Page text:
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I have a database in GeoDjango containing data based on the Australian MGA54 coordinate system (SRID 28354). I have the srid set in the model definintions and when using the standard GeoModelAdmin (using OSM as base layer) it all works fine, displaying the onjects in the correct location and allowing them to be editted correctly.

For a more functionality I would like to use Olwidget in the Django admin, with the Google layers as basemap, however it doesn't seem to handle the MGA54 system. I have set the 'projection' to 900913 and 'display_projection' to 28354, however this is not working correctly. If I set the text area to visible I can see that it is setting the SRID correctly at the start of the WKT statement, but then is using coordinates that I suspect are in 900913.

I read somewhere that Openlayers can only transform 4326 and 900913 without using Proj4s libraries, but starnge that Djangos GeoModelAdmin can handle it correctly.

Does anyone know if it is possible to use alternative coordinate systems (beyond 4326 and 900913) with olwidget and if yes how to go about it?

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You said display_projection. The right variable is displayProjection. Or is that a typo? –  R.K. Sep 23 '12 at 2:07
    
In olwidget you use 'display_projection' and it converts it to 'displayProjection' when putting the page together. docs.olwidget.org/en/latest/… –  THOMAS MCADAM Dec 8 '12 at 6:12
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2 Answers

So after leaving this problem for a few weeks and coming back to it, I have found a solution. Not very pretty I'm afraid as it involves editing olwidget source and hard coding the projection, but seems to work well, for both displaying and editing.

Basically it involves adding proj4 support for transformations into olwidget. You need to edit two olwidget files olwidget.js and widgets.py.

widgets.py:

In this file file I am trying to add some links to the head of the generated html file. Insert these two lines after the for loop in def_media (roughly line 172),

    js.add("http://svn.osgeo.org/metacrs/proj4js/trunk/lib/proj4js-compressed.js")
    js.add("http://spatialreference.org/ref/epsg/28354/proj4js/")

The first adds the proj4 library. The second makes sure proj4 has the details of your projection, in this case mine is 28354, so you can change it to what you require.

olwidget.js:

You just need to change line 219, to your projected coord system, so for me I changed:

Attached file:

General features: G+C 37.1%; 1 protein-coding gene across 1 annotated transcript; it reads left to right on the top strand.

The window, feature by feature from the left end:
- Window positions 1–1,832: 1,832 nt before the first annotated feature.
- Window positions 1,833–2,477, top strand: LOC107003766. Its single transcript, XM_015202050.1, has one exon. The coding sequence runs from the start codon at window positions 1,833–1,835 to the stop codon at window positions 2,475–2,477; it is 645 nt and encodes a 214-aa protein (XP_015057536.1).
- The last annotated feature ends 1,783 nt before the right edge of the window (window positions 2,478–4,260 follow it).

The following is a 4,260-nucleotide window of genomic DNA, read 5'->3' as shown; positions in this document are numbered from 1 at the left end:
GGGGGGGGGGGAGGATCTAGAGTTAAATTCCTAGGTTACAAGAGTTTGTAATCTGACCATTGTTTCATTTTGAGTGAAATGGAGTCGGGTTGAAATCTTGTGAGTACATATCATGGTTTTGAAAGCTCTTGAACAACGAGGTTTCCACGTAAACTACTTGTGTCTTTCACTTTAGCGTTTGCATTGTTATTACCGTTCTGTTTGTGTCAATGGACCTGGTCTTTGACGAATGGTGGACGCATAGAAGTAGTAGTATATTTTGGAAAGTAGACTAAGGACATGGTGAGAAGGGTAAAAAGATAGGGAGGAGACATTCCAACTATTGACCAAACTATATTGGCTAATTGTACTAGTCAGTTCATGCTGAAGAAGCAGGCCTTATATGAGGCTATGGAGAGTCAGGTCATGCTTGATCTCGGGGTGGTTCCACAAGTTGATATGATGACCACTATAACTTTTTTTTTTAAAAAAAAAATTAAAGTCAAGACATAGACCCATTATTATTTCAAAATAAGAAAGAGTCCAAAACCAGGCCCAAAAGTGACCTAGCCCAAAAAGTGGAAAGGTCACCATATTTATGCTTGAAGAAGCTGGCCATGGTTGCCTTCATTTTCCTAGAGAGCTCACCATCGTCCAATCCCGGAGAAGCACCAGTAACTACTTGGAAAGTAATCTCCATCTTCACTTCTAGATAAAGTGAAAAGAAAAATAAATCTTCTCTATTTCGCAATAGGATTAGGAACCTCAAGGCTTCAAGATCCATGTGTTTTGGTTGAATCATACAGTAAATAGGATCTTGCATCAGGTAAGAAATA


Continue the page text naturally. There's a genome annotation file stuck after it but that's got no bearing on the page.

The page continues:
displayProjection: "EPSG:4326",

to

    displayProjection: "EPSG:28354",

As you may have guessed I am not very experienced at programming, and am just starting to get my head around Django and Openlayers and how they play together. If anyone has a way to make this a more versatile solution (ie. reading the projection from the geometry field, so that it is not hard coded), that would be great.

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According to the docs:

Projections olwidget uses the projections given in mapOptions to determine the input and output of WKT data. By default, it expects incoming WKT data to use "EPSG:4326" (familiar latitudes and longitudes), which is transformed internally to the map projection (by default, "EPSG:900913", the projection used by OpenStreetMaps, Google, and others). Currently, olwidget ignores the SRID present in any initial WKT data, and uses the projection specified in mapOptions.displayProjection to read the data.

To change the projection used for WKT, define the mapOptions.displayProjection. For example, the following will use EPSG:900913 for all WKT data in addition to map display:

new olwidget.EditableMap('textareaId', {
    mapOptions: {
        projection: "EPSG:900913",
        displayProjection: "EPSG:900913"
    }
});

Or have you found this section of the docs already?

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Thanks for this. I had seen this section, but it only worked for the two projections shown 4326/900913 for which the transformation is built into OpenLayers. If you want to use any other projections I think proj4 is needed, which is what I was trying to achieve. –  THOMAS MCADAM Oct 8 '12 at 3:19
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